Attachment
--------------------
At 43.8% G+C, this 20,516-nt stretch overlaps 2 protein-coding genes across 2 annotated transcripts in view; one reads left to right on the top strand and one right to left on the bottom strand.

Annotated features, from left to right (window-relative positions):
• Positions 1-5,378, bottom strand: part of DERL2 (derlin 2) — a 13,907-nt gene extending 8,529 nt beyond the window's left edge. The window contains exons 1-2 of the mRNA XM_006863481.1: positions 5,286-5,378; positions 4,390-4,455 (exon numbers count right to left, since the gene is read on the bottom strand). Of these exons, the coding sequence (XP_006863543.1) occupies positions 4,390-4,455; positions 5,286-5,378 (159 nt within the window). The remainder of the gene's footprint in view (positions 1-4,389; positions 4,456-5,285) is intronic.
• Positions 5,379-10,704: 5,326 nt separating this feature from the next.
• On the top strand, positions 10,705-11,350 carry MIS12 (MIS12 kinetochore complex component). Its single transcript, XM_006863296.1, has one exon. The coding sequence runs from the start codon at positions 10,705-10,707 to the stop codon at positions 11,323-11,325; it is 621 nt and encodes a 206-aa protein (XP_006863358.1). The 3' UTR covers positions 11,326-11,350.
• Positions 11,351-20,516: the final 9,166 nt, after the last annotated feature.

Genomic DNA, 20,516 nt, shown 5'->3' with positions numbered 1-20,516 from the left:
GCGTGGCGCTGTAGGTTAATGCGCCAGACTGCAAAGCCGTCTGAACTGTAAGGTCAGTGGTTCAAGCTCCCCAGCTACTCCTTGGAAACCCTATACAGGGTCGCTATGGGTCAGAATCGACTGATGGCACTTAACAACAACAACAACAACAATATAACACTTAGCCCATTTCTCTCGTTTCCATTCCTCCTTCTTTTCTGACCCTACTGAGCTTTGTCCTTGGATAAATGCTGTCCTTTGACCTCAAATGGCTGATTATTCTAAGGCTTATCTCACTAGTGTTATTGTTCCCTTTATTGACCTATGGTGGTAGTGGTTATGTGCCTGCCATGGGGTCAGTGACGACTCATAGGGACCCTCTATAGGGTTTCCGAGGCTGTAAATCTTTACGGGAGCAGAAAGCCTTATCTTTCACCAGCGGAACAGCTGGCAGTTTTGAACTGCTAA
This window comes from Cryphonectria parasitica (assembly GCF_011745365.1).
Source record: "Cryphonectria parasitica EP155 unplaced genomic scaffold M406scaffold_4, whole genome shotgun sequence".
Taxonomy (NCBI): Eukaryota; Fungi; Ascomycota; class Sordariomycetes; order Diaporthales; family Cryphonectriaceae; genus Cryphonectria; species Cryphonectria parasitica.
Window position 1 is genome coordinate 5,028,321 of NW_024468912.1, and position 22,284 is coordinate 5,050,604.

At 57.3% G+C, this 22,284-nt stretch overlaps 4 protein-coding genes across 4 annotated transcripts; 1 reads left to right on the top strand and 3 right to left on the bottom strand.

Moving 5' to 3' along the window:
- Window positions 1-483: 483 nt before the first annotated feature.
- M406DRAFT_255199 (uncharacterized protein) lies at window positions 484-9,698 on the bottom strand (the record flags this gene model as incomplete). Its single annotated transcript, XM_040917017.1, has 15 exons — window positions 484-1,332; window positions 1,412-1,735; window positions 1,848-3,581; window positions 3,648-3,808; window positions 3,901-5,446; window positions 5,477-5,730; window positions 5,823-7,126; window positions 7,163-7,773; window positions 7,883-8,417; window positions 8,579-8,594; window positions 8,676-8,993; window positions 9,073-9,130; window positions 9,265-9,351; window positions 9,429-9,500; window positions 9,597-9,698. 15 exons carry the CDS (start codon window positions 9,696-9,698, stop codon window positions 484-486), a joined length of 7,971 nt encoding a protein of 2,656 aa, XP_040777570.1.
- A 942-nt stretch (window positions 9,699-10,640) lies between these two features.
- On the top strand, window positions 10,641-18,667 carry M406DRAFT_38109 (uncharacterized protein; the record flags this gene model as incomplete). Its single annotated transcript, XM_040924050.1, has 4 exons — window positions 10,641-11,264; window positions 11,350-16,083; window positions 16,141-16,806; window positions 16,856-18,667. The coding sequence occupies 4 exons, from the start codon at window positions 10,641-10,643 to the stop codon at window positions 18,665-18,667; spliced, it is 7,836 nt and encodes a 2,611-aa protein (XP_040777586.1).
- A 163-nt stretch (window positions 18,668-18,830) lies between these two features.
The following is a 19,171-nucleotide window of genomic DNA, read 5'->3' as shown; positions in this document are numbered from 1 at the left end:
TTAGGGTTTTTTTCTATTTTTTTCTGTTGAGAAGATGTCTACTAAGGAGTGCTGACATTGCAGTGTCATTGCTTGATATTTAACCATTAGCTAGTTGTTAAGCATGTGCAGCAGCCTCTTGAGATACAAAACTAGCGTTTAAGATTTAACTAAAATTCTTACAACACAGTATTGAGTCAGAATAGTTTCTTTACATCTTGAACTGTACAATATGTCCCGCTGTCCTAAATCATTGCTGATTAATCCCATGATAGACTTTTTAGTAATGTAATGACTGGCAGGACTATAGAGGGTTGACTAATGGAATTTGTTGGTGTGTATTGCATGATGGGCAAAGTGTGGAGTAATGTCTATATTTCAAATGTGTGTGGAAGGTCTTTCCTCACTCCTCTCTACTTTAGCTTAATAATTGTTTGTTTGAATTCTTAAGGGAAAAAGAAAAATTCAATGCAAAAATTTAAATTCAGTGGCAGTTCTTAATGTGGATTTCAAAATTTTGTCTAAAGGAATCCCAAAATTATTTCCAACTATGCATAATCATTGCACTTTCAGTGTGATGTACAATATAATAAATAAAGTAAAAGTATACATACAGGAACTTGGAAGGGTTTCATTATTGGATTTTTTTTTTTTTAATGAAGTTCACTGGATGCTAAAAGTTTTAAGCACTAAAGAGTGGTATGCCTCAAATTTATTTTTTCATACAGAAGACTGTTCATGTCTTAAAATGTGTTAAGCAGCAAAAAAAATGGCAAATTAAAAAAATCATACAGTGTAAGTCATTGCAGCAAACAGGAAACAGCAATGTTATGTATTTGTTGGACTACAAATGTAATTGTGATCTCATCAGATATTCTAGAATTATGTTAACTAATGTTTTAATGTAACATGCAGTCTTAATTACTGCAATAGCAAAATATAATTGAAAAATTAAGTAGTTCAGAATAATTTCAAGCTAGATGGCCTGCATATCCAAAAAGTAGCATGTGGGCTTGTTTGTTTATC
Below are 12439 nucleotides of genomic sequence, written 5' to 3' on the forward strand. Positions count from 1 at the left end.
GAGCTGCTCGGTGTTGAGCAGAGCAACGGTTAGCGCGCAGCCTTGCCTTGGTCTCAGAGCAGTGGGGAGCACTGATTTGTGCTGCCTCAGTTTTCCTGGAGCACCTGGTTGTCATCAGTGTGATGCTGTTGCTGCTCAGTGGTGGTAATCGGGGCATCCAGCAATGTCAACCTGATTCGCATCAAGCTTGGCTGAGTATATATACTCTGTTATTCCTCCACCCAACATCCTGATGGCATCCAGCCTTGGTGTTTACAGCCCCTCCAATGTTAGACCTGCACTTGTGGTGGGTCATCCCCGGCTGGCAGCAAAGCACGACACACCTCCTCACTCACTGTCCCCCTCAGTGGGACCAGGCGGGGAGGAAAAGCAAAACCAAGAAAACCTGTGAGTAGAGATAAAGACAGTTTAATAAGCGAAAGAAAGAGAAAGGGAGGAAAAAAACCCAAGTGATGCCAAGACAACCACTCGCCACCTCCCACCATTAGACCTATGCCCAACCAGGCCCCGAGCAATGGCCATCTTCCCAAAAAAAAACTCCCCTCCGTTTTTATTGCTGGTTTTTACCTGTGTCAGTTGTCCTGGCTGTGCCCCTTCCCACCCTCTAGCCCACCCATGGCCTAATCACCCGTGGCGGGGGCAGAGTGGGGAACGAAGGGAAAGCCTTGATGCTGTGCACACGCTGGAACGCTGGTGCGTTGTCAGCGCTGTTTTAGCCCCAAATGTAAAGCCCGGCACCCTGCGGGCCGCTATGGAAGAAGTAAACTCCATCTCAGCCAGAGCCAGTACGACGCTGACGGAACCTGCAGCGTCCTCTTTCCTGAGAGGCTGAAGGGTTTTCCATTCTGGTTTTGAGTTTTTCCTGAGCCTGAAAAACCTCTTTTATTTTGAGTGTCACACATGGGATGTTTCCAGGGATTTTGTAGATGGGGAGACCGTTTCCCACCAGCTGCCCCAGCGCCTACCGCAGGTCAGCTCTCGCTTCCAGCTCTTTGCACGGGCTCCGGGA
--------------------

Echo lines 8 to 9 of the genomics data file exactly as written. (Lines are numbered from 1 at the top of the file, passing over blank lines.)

GCGTGGCGCTGTAGGTTAATGCGCCAGACTGCAAAGCCGTCTGAACTGTAAGGTCAGTGGTTCAAGCTCCCCAGCTACTCCTTGGAAACCCTATACAGGGTCGCTATGGGTCAGAATCGACTGATGGCACTTAACAACAACAACAACAACAATATAACACTTAGCCCATTTCTCTCGTTTCCATTCCTCCTTCTTTTCTGACCCTACTGAGCTTTGTCCTTGGATAAATGCTGTCCTTTGACCTCAAATGGCTGATTATTCTAAGGCTTATCTCACTAGTGTTATTGTTCCCTTTATTGACCTATGGTGGTAGTGGTTATGTGCCTGCCATGGGGTCAGTGACGACTCATAGGGACCCTCTATAGGGTTTCCGAGGCTGTAAATCTTTACGGGAGCAGAAAGCCTTATCTTTCACCAGCGGAACAGCTGGCAGTTTTGAACTGCTAA
This window comes from Cryphonectria parasitica (assembly GCF_011745365.1).